After Freddy checked our belay just to be sure, we started off on this knife like ridge. We initially made good progress but were slowed down due to heavy traffic. With deceptive cornices all along the ridge, giving way for climbers going up was quite risky for the ones going down (in accordance to alpine etiquette). While going up, Freddy and I discovered a group right at us. Following the expected etiquette, the climbers gave way and started digging themselves on the side of the ridge. One women did not seem as confidant as the others, and while trying to dig herself might have disturbed a cornice, which triggered a mini avalanche. The snow below me shook and I immediately dug my ice axe while bracing myself, but to my luck, nothing happened to the snow on the main ridge. The lady herself was just able to keep her balance and was in quite a shock which led to more of our time being wasted, while her guide try to explain her that the world had not come to an end. After the crowd cleared, we moved upward and onward and were soon able to see the summit. With the pleasing site of the summit, we quickened our speed and soon found ourselves on the summit of Mönch.
The conditions on the summit were noticeably deteriorating, with cuticles forming all around the summit. After taking some pictures, drinking water and having a quick bite, we began our descent. Our pace was quite quick and before we knew it we had reached the bottom half of the mountain, which consisted of the rock face. Initially abseiling down the rocks with Freddy making a line on the cracks of the rock, we later on resorted to down climbing which of course required a lot more concentration. We made slow progress while down climbing, especially with the slippery conditions caused by wet snow. We eventually made it down safely and made our way towards the observatory.
With the worries of technical climbing off our head, Freddy and I broke into conversation regarding mountaineering and my expedition to Mt. Imja Tse with Stanzin. While closing in onto the observatory, we noticed many of my national compatriots (Indians), enjoying the snow which they had come to experience, in many cases for the first time. Both of us observed their inappropriateness for a place such as a glacier (some of them were wearing heals). Freddy nudged me slightly and whispered into my ear, “it seems like your friend (Stanzin) and you are whats left of mountaineering in India”. We both burst into laughter.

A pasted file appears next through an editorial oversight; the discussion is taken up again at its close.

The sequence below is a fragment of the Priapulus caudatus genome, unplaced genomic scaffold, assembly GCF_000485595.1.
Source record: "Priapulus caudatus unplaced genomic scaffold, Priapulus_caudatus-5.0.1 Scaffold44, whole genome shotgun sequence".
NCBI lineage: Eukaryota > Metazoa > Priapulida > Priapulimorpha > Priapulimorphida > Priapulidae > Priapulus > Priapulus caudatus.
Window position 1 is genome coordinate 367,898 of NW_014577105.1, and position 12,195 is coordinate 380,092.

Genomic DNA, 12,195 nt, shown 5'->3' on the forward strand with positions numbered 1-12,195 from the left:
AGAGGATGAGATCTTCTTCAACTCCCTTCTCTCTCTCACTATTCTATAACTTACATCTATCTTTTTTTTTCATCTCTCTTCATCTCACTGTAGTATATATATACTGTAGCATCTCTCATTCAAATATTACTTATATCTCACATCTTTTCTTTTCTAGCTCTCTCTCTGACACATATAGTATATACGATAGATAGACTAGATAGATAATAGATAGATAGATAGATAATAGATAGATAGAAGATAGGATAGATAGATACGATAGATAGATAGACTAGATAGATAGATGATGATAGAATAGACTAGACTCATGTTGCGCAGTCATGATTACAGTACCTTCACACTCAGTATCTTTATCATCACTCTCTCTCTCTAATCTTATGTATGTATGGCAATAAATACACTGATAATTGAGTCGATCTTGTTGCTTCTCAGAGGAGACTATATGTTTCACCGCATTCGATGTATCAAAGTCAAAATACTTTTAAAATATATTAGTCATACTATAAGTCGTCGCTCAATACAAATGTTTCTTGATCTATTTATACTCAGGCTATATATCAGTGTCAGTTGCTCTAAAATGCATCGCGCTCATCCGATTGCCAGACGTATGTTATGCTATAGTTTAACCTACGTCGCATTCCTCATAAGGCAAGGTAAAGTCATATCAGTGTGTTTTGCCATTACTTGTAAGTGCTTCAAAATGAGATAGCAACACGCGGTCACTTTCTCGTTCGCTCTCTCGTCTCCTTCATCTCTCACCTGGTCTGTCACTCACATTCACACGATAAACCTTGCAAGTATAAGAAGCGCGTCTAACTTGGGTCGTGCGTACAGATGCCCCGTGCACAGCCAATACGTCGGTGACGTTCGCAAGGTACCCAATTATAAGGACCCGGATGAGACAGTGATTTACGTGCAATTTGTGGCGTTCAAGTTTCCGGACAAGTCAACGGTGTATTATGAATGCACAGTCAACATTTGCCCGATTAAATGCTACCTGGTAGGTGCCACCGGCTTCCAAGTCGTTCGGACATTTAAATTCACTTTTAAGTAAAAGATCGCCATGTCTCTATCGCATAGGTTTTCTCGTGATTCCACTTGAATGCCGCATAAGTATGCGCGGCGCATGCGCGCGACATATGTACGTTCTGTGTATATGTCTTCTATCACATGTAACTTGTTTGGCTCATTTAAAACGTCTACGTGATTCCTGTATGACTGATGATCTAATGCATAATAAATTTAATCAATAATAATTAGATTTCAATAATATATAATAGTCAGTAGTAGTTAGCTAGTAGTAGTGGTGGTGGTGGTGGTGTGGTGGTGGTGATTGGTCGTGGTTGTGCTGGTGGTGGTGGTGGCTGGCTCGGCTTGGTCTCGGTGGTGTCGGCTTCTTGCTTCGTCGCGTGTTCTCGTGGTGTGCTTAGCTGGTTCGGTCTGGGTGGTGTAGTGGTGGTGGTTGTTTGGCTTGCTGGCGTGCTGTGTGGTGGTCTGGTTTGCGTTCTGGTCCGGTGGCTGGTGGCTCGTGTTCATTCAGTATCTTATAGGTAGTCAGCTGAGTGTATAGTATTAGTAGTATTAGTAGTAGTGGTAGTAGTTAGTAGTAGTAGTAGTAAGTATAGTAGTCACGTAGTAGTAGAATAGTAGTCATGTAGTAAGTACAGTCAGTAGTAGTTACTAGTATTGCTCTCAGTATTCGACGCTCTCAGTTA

Took about 2 hours up from the visitor center and the same back down. Stayed at the hut overnight with an attempt at the Jungfrau the next day - unfortunately the weather had other ideas!
Climbed the normal route in a whiteout with my climbing partner Helmut.
Climbed first the Jungfrau and than the Monch later in the morning.
On the second day of my Swiss alpine weekend in October I climbed the Mönch over the normal route. As this was almost in the end of the season I was all alone during my solo climb.
As daybreak was late I did not start earlier than 7.00am.
The conditions were great and the corniched summitridge was very easy to negotiate. A nice and fun little climb which did require full concentration during certain movements.
Climbed during the Jungfrau and Monch Mountain Madness Combo.
Very enjoyable climb. Gorgeous weather after 5 days of steady downpours. We followed a well-trodden path in fresh snow. It was so warm that we climbed in short-sleeve shirts all the way to the spectacular summit! Done in the company of my son Christoph and Dominick, our local guide. Highly recommended as a day trip (took first AM train from Grindelwald, had no problems with high altitude sickness).
Climbed through AMS to successfully summit, then watched another climber trigger a moderate avalanche on the way down!
Got a late start due to a luggage snafu that kept my partner in Zurich until the morning of the climb, but we had perfect weather and decent snow travel. What a wonderful place!
Very nice climb. WOuld repeat.
Had aimed to get the first two trains of the morning up from Kleine Scheidegg but it was reserved for fat, lazy tourists, so we had to wait an hour. By the time we got the final arete near the summit it has turned to slush and was too dangerous. Retreated to Monchsjochutte and the next day retraced our steps and made it to the top. Beautiful views all round
Great weather and route was in decent condition. Snow was hard and went fast with crampons. Absolutely loved the summit ridge and view. Climb was over too soon; really wished the route was longer!
Turned back on the snowy ridgeline, as my partner had old crampons, and ice balling made things difficult. Crampon walking skills are essential on such an exposed ridge. It's not the same as experience on flat/not exposed snow. Really fun scramble, I'd recommend ropes, but they're not essential for more experienced climbers. All in all well worth it, even without the summit :D
Nice short climb onto a snowy 4000er with a beautiful view over the green middle area of switzerland.
Climbed the SE ridge normal route. The final ridge on the top is very nice.
Our first attempt was a failure due to nasty weather... the other 2 parties who attempted the climb on this day also bailed. Stayed at the hut (we were the only guests!!!!) and awoke to a beautiful but windy day. Had the entire ascent to ourselves in virgin condition! Nobody had summited in a couple of days and breaking a track along the narrow ridge was a bit unnerving. Incredible experience, our 1st 4000er in the Alps without a guide :)
60 cm of fresh snow. First party to climb Mönch on this day. It took its time but we made it up. The third time on Mönch..I never had a summit view... ;-(
More challenging than I expected but made the summit along with our guide Stefan. Gabriela relaxed at the rain gauge part way up while we summited. Nice day only a fe clouds here and there. Two other teams also summited.
Soloed via SE ridge. Tried once, but got stormed off, tried a second time, and had a blast. Totally do-able as a solo route.